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Kidney Week

Abstract: PO2225

Kidney-Specific Landscape of Aging Mitochondrial DNA Mutations by Duplex Sequencing

Session Information

Category: Pathology and Lab Medicine

  • 1601 Pathology and Lab Medicine: Basic

Authors

  • Sweetwyne, Mariya T., University of Washington School of Medicine, Seattle, Washington, United States
  • Sanchez-Contreras, Monica Y., University of Washington School of Medicine, Seattle, Washington, United States
  • Tsantilas, Kristine A., University of Washington School of Medicine, Seattle, Washington, United States
  • Whitson, Jeremy A., University of Washington School of Medicine, Seattle, Washington, United States
  • Campbell, Matthew D., University of Washington School of Medicine, Seattle, Washington, United States
  • Marcinek, David J., University of Washington School of Medicine, Seattle, Washington, United States
  • Rabinovitch, Peter S., University of Washington School of Medicine, Seattle, Washington, United States
  • Kennedy, Scott R., University of Washington School of Medicine, Seattle, Washington, United States
Background

Accumulation of mutations in the mitochondrial genome (mtDNA) is a potential mechanism of aging in the mitochondrial rich kidney, where mtDNA damage also increases with diabetes, CKD and AKI. Accurately detecting low level somatic mtDNA mutations within the cellular complexity of the kidney was previously confounded by variable levels of mtDNA heteroplasmy. Using ultra-sensitive Duplex Sequencing (DS), a modified next-gen sequencing (NGS) technique, we decreased the error rate relative to conventional NGS by >104x, allowing us to accurately characterize mtDNA mutation patterns unique to the aging kidney relative to other organs.

Methods

We compared mtDNA mutations in kidneys from cohorts of aged (26-m.o.) and young (5-m.o.) NIA C57Bl/6j mice to multiple organs with high mitochondrial content (heart, eye, liver, skeletal muscle and brain). In both ages, kidney carried the highest burden of mtDNA point mutations. Mutation spectrum analysis showed that mtDNA point mutations in the kidney increased significantly with age and were primarily G>A/C>T, indicative of polymerase error (2.5x10-5p > 0.0001 relative to all other tissues) with G>T/C>A mutations, indicative of oxidative damage, the second most common type. Aged kidneys were further separated into glomeruli or tubule-rich whole cortex fractions to determine regional mutation burden.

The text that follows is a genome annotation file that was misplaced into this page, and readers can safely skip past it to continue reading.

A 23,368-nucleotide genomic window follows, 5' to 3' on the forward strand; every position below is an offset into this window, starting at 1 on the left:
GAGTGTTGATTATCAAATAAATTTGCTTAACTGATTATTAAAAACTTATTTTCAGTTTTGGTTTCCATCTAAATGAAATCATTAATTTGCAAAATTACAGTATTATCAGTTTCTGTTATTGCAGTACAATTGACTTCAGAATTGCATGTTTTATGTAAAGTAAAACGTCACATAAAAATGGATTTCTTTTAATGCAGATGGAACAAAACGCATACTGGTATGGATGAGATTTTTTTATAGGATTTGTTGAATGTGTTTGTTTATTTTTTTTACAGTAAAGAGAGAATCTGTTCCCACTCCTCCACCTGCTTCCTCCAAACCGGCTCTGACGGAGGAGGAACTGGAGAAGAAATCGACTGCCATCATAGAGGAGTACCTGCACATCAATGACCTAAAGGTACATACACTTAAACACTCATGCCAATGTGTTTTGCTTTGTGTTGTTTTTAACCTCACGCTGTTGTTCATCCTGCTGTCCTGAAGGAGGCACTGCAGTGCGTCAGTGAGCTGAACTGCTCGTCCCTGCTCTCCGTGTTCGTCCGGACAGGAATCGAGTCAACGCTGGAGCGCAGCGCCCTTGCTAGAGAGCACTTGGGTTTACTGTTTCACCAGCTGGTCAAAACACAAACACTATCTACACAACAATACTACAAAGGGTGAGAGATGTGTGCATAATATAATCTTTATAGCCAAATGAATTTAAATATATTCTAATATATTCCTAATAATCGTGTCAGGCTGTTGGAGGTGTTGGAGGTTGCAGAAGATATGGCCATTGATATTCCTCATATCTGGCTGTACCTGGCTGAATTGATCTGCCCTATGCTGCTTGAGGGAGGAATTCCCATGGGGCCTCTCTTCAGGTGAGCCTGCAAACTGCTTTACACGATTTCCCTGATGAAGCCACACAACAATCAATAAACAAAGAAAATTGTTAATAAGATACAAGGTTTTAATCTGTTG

Results

Glomeruli had ~25% fewer total mtDNA mutations (p= 0.002) and specifically ~80% fewer oxidative lesions (G>T/C>A, G>C/C>G, p= 0.02). Furthermore, differential accumulation of mtDNA mutation between kidney fractions does not appear to be randomly distributed across the genome but is instead gene-specific as demonstrated by significantly reduced mutations in glomeruli of mt-rRNA gene mtRnr1 but not mtRnr2, and of Complex IV gene mt-Co2, but not mt-Co1 or 3. Finally, we sequenced kidneys from aged mice treated systemically for 8 weeks with SS-31, a mitochondrial therapeutic peptide that reduces oxidative stress in the kidney, and found that mutations stemming from oxidation, but not polymerase error, were significantly reduced.

Conclusion

These data suggest that renal mtDNA mutation is cell specific and that even in old age, accumulation of some mutations is tractable with therapeutic intervention.

Funding

  • Other NIH Support